A relationship-driven approach is embraced at Starbucks to establish a positive connection with members of the community. The corporation’s human resource (HR) model ensures that individuals from different cultural, ethnic, and religious backgrounds are guided and supported. Its anti-discrimination policy also supports this practice. The strategy creates a powerful organizational culture that promotes diverse ideas (Coetzer, Bussin, & Geldenhuys, 2017). The existing culture supports effective programs and policies that borrow a lot from the concepts of servant leadership. For instance, Starbucks’ managers offer adequate guidance to their subordinates and customers. Opportunities are also available to more employees. Emerging issues are addressed within a short time.
Implementation of Servant Leadership
The leaders of Starbucks are always ready to address the needs of its stakeholders, including employees, communities, and customers. The company also supports an effective culture that seeks to promote diversity and employee empowerment. Motivated workers find it easier to offer superior services to their respective customers (Ng et al., 2016). Community members are motivated with the help of numerous opportunities and programs that can address their needs.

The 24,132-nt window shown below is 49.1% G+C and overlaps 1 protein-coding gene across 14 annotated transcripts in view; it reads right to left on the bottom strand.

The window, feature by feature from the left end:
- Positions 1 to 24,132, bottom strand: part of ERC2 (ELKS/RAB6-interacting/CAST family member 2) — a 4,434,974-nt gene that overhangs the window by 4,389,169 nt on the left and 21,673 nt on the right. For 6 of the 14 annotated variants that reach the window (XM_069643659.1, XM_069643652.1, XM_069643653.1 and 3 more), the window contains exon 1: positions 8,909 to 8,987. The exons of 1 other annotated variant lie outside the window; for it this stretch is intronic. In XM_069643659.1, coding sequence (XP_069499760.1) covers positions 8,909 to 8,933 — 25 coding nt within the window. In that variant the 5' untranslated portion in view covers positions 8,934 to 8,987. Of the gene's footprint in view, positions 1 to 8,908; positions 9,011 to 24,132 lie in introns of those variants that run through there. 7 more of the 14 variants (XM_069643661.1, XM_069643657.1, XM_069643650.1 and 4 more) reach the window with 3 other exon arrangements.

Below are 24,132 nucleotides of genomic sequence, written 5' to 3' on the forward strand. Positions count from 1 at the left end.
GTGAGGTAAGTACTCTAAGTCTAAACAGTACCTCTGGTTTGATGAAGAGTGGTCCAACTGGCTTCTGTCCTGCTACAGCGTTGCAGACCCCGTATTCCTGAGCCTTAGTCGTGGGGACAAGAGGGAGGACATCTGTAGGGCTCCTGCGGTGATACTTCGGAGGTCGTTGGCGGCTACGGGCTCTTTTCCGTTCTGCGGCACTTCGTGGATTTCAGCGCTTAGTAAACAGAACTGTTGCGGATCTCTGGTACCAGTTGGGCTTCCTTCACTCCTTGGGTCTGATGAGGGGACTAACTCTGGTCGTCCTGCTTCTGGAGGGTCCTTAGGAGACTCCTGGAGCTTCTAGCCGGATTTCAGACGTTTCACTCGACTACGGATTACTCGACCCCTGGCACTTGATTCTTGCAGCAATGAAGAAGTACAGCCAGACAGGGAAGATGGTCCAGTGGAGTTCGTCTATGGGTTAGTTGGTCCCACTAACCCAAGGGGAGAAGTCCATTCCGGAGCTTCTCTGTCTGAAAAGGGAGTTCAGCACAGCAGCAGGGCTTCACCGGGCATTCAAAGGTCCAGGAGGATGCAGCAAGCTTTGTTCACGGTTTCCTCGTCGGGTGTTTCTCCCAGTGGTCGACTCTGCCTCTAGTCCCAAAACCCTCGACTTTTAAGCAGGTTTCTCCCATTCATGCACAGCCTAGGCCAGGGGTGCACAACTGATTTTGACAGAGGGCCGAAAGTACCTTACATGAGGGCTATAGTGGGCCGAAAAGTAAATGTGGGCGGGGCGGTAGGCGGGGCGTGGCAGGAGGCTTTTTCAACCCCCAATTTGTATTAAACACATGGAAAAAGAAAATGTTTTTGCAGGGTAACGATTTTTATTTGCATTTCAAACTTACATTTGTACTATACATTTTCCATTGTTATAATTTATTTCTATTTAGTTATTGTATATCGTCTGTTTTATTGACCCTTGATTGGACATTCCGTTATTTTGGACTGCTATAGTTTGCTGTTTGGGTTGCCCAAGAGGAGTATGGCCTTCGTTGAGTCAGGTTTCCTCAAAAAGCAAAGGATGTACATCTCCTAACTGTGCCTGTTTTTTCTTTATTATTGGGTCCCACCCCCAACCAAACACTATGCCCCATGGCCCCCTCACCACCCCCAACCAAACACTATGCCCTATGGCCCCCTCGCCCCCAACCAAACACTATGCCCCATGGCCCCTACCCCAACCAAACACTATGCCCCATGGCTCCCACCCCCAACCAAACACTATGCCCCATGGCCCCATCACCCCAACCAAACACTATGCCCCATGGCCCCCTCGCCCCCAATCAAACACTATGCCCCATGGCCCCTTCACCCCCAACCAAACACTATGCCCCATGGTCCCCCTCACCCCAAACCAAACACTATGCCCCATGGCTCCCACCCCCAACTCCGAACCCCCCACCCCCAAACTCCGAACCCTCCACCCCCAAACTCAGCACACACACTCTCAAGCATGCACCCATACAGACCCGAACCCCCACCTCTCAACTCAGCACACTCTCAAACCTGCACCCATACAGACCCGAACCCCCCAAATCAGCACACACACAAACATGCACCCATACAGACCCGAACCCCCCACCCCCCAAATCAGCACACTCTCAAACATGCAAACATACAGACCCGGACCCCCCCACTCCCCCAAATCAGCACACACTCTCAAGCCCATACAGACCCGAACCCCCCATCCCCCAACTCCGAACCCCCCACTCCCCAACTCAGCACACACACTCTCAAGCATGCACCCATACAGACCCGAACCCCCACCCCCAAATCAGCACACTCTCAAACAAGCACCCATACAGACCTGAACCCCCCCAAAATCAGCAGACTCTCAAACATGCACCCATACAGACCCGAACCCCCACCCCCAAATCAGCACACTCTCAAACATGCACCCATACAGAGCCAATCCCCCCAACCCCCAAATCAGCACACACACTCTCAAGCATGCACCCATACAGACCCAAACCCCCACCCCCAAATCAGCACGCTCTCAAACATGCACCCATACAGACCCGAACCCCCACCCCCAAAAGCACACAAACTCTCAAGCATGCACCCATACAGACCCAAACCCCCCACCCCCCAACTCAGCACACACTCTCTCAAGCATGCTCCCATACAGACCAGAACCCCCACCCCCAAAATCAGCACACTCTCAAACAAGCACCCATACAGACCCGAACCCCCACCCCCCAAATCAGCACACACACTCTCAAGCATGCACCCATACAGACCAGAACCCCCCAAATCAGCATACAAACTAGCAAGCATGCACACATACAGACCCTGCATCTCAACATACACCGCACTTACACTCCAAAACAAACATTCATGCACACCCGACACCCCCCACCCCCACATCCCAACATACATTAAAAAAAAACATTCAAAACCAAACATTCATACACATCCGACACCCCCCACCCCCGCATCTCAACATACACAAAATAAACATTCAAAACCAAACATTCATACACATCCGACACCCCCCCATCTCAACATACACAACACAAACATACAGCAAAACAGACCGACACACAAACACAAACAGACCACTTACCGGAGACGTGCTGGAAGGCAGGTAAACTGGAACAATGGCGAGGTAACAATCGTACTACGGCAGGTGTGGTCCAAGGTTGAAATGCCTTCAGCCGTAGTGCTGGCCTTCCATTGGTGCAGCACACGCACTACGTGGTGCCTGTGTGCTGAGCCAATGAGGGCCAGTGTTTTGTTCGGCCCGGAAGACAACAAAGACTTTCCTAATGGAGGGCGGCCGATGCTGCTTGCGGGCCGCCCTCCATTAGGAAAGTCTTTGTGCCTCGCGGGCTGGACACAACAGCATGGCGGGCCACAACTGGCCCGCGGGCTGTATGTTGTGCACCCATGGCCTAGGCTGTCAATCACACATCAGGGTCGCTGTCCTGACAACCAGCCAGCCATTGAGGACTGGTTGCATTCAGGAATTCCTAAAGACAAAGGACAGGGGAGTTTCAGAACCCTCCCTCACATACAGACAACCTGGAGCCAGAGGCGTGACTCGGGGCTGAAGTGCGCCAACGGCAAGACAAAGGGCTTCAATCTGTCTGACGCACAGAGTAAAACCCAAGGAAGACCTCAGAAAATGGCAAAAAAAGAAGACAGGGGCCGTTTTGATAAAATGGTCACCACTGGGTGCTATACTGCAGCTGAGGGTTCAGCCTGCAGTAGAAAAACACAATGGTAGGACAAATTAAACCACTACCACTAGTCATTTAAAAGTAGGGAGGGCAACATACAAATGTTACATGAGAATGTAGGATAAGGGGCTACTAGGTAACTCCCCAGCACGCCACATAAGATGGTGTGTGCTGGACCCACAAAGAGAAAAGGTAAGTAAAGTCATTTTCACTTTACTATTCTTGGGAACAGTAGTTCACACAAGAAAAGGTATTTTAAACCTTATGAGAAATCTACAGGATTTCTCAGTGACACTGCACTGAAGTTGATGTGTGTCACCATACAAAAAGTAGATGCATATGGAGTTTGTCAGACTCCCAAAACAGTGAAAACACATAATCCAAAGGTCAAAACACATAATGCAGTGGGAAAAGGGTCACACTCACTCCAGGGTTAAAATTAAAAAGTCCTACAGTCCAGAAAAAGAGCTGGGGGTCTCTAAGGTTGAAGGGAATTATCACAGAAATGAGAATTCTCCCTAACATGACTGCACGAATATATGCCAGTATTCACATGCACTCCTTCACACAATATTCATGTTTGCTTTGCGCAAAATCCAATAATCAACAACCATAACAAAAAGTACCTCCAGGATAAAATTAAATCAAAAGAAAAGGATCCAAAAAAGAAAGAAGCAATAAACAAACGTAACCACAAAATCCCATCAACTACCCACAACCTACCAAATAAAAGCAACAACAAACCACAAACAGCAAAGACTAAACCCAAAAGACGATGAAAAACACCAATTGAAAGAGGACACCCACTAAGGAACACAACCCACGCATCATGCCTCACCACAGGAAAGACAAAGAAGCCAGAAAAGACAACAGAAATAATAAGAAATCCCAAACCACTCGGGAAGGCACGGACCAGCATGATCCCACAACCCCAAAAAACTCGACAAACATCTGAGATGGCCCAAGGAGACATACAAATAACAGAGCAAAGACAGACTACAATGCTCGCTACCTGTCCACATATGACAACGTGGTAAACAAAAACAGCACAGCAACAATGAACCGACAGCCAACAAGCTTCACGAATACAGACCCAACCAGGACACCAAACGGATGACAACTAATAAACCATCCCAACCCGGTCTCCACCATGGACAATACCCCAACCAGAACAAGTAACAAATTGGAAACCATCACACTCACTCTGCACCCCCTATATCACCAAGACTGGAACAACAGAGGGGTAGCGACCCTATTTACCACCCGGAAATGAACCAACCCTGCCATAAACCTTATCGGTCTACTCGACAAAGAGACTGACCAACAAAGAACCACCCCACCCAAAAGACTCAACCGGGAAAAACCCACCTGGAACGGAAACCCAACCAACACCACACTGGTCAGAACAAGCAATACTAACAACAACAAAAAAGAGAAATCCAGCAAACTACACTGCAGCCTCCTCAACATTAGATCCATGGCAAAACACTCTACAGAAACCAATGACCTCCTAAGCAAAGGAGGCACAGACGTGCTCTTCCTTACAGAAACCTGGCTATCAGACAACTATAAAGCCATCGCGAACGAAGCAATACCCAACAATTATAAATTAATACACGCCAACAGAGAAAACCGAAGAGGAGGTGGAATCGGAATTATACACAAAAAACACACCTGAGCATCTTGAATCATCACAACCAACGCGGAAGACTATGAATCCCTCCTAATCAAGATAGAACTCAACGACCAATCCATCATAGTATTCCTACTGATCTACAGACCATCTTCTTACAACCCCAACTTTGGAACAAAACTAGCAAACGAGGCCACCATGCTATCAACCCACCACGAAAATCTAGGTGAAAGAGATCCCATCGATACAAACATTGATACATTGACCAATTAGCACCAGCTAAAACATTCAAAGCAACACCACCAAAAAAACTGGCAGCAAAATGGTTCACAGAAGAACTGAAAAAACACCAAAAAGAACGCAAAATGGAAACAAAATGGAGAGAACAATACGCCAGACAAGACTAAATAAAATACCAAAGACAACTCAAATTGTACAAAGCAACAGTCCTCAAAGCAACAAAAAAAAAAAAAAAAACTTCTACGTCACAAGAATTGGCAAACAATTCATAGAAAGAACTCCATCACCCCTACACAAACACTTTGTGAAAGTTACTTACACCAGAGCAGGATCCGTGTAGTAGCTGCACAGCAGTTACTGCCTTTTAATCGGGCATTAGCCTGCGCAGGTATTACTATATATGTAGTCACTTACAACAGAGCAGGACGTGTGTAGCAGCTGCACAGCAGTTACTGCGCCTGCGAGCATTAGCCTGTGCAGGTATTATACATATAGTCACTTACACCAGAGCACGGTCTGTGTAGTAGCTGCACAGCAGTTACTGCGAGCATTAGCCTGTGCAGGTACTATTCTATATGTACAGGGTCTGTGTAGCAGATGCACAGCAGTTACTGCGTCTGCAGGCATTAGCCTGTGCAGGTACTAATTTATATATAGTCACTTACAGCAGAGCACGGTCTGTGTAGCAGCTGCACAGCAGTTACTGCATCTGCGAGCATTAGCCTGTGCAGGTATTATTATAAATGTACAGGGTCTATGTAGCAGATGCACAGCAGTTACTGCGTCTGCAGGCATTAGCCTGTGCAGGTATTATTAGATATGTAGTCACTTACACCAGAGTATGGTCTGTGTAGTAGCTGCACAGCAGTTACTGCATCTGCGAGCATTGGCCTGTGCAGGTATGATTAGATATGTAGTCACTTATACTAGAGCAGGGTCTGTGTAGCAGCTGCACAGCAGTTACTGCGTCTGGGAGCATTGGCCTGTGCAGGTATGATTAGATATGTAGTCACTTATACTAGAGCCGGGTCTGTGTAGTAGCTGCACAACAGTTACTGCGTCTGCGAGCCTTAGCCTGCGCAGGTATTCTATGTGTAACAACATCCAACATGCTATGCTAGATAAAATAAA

From the above analysis, it is evident that the implementation of servant leadership at Starbucks delivers several results. The first one is that the company has established a positive organizational culture that empowers employees from diverse backgrounds. This achievement explains why the corporation’s profits have increased significantly within the past two decades (Ingram, 2016). Secondly, Starbucks has transformed its organizational culture by introducing superior policies and programs that can promote performance. The existing relationship between Starbucks and its stakeholders has created the best working environment (Gelles, 2018). The company has managed to open new stores in different parts of the world within a short time. This is a clear indication that the leadership style exhibited at the corporation is efficient.